In 1972, Rep. Shirley Chisholm D-N.Y., an African American pioneer on the hard left, visited Wallace in the hospital after an assassination attempt that crippled him. Chisholm wished him well, also stressing she agreed with him on issues such as undue corporate influence. Wallace’s daughter said Chisholm’s visit “planted a seed of new beginnings in my father’s heart,” and in the coming years, Wallace repudiated his former racism and openly embraced African Americans. Reports are that Chisholm and Wallace became genuine friends.

While critics said Wallace’s change of heart was driven purely by politics, the late civil rights hero and Rep. John Lewis, D-Ga., disagreed, saying that when he met with Wallace in 1979 he was a ”changed man.”

There may be no obvious pattern to the public perception of the political mistakes and scandals above. In fact, it’s not clear when a politician can truly be seen as “forgiven,” by the public, or even historians.

But there is a lesson in the chaos.

In McKay Coppins’ book “Romney, a Reckoning,” Utah Sen. Mitt Romney is quoted as saying that what political leaders accomplish “by virtue of their personal character is at least as great as what they accomplish by virtue of their policies.” That gets at the core of it. Politics is a messy business and politicians act under constraints and make mistakes. The public, and even historians, accept this, particularly over time, provided they believe the politician has character and is genuinely trying.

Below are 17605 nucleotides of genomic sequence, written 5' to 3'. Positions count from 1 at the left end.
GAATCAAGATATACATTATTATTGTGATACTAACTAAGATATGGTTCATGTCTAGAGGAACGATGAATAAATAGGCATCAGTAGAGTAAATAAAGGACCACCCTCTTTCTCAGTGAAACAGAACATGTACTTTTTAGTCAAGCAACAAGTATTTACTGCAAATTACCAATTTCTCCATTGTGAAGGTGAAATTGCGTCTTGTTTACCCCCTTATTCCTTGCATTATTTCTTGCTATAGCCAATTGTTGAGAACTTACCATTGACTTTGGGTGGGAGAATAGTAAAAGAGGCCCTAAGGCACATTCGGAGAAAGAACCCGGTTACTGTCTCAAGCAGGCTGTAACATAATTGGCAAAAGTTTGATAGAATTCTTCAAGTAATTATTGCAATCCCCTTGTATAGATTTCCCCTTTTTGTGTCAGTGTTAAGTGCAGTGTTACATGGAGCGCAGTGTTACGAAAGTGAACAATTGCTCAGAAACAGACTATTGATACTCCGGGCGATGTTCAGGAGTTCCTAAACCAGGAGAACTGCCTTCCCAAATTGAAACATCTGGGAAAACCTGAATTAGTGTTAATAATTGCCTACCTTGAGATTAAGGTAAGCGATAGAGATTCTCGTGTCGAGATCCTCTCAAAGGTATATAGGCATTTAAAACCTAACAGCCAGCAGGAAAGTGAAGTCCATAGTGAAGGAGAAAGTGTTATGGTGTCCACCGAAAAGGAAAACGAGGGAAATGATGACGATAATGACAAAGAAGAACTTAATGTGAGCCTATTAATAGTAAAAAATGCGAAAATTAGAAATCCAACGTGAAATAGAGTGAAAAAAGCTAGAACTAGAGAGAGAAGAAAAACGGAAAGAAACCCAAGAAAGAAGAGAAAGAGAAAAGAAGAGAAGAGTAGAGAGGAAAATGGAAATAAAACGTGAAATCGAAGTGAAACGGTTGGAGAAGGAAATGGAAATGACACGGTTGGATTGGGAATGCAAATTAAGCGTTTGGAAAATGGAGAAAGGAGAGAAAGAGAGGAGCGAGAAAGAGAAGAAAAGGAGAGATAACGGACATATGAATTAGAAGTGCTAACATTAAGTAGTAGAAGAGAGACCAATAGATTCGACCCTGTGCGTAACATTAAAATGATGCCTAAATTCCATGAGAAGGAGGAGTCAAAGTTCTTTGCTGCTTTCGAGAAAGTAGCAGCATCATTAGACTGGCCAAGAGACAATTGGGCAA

Nixon’s policy successes are largely sidelined because his flaws are seen as going to his character. Reagan’s flaws are minimized because they are not seen as going to his. Those who forgive Wallace do so because they believe in a change in his disposition, while those who don’t look at Wallace’s early years of oppression and cynicism. Chisholm now earns the admiration even of those on the center-right, due in large part due to her humanity and consistency in her views, even when not politically convenient.

View Comments

Try applying this framework to other controversial politicians from more recent years. Say, Bill ClintonDonald TrumpMike PenceGeorge SantosPaul Ryan or Harry Reid. See where it comes out.

As far as Johnson goes, in my view, he has made mistakes, ones that some argue he knew were wrong. The question is, will the positive aspects of his character override them over time?

A return of character, or even simple respect, is at least as important as the policies or power games we get so involved in. It makes the difference between being one of the unforgiven, or those whose legacy is well remembered.

Cliff Smith is a lawyer and a former congressional staffer. He lives in Washington, D.C., where he works on national security related issues.

Join the Conversation
Looking for comments?
Find comments in their new home! Click the buttons at the top or within the article to view them — or use the button below for quick access.